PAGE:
rising insolvencies indicate continued stormy ecoomic weatherThere are no signs of the pressures on businesses easing off as insolvencies in the second quarter of 2019 (April to June) continued to climb, according to the latest figures released by the Insolvency Service.

While the number of compulsory insolvencies fell, there was a significant increase in the number of CVLs (Company Voluntary Liquidations), which showed a 6.9% increase, an increase of 2.6% in the total numbers of insolvencies compared to the first quarter of the year.

Compared to the same quarter in 2018 the numbers of insolvencies have risen by 11.9%, the highest underlying rate of insolvencies since 2014 according to the Insolvency Service.

It reports that those businesses that have fared worst in the second quarter have been “the accommodation and food service industry with 74 extra cases compared to the 12 months ending Q1 2019 (an increase of 3.4%) and the construction industry with 37 additional insolvencies (a 1.2% increase)”.

The latest Red Flag Alert for the second quarter of 2019 from Begbies Traynor also emphasises an increase in businesses in “significant distress”, to 14% of all UK businesses while the average debt of insolvent companies has more than doubled – from £29,873 in 2016 to £66,226, it says.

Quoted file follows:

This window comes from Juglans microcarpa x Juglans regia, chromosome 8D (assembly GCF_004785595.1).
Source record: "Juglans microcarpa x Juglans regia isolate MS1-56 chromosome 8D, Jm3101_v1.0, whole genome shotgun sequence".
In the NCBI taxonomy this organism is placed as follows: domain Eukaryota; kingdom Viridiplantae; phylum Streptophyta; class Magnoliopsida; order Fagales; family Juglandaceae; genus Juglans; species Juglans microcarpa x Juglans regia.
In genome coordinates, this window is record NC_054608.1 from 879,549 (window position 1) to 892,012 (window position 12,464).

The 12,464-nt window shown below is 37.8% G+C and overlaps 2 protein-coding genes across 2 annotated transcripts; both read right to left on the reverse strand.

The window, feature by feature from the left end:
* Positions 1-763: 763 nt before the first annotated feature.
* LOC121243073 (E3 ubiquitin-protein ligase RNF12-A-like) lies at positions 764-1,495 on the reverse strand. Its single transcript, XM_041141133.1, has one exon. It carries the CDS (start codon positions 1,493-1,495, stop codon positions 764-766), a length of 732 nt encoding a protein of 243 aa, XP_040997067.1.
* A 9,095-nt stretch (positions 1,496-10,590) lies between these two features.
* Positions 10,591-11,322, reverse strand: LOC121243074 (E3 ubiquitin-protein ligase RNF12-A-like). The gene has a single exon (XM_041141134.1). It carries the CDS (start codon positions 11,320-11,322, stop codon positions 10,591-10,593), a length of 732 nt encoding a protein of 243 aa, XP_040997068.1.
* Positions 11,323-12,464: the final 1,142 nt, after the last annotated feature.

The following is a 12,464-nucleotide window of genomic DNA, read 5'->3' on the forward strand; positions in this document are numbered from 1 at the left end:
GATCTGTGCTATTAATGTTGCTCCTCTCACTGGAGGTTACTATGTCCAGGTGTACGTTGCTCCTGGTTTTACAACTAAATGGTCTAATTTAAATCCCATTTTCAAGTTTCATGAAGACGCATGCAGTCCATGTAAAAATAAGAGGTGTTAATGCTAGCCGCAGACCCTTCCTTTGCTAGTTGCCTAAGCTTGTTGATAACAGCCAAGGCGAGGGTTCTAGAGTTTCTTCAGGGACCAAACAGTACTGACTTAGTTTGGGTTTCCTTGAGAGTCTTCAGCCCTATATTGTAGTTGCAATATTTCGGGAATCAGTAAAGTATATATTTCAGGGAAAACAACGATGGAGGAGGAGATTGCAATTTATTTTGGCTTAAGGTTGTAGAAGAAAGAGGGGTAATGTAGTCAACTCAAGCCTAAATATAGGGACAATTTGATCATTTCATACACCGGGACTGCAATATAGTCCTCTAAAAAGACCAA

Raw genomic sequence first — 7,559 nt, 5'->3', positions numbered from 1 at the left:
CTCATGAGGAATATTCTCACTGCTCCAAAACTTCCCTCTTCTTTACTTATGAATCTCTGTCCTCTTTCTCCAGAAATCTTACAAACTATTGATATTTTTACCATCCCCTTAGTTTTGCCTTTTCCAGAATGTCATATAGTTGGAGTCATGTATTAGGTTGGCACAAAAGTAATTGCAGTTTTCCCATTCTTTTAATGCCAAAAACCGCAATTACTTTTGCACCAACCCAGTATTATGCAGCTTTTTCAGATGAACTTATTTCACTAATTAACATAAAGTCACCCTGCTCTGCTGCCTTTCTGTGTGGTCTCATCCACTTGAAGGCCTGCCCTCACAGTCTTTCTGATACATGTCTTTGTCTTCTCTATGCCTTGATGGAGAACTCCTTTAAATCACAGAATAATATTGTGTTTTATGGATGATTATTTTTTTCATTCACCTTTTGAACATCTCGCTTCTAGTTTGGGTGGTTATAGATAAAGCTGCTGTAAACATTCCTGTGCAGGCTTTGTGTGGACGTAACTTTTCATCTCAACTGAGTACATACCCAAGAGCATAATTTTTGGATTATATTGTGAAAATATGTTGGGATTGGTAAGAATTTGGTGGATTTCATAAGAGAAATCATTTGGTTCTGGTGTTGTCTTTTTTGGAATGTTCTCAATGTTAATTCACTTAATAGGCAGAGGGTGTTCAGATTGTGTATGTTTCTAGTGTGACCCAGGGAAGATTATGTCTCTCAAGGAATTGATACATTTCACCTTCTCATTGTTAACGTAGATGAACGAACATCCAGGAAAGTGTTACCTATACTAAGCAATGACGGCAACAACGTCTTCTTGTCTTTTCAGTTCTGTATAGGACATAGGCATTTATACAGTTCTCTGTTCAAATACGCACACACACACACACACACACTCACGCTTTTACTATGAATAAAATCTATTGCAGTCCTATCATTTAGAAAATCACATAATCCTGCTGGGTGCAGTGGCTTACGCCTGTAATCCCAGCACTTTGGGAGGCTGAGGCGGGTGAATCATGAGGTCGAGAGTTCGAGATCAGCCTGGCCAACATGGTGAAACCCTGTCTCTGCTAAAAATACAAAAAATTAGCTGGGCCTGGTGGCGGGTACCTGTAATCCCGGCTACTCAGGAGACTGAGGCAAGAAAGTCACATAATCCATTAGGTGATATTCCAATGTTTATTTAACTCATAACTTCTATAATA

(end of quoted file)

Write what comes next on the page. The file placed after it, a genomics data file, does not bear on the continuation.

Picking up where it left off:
Set this against a backdrop of a weakening global economy, as reported by the World Bank in June, in part thanks to business uncertainty because of international trade tensions.

In the UK context, the future for the economy remains completely unknown given the new Prime Minister’s Brexit strategy. This is evident from the factory output figures for July that reported the lowest levels for six years, slowing consumer borrowing, and this week the value of the £Sterling dropping to its lowest level for two years.

While low exchange rates may be a positive for UK businesses involved in exporting, making exported goods and services cheaper, they will also add to business costs on any supplies and materials imported from outside the country where the net result is that we are worse off given the UK trade deficit which was £30.8 billion in the 12 months to April 2018.  Another factor is consumers who are continuing to spend but may prefer to stay at home instead of having more expensive holidays abroad.

Given also the ominous noises about continued UK-based car manufacture, most recently from Ellesmere Port, depending on the post Brexit conditions here, not to mention the continued carnage in High Street retail, more people will also be worrying about their future job security.

It would be great to be able to say that the end is in sight but sadly, with so many “known unknowns” the economic weather outlook has to remain stormy.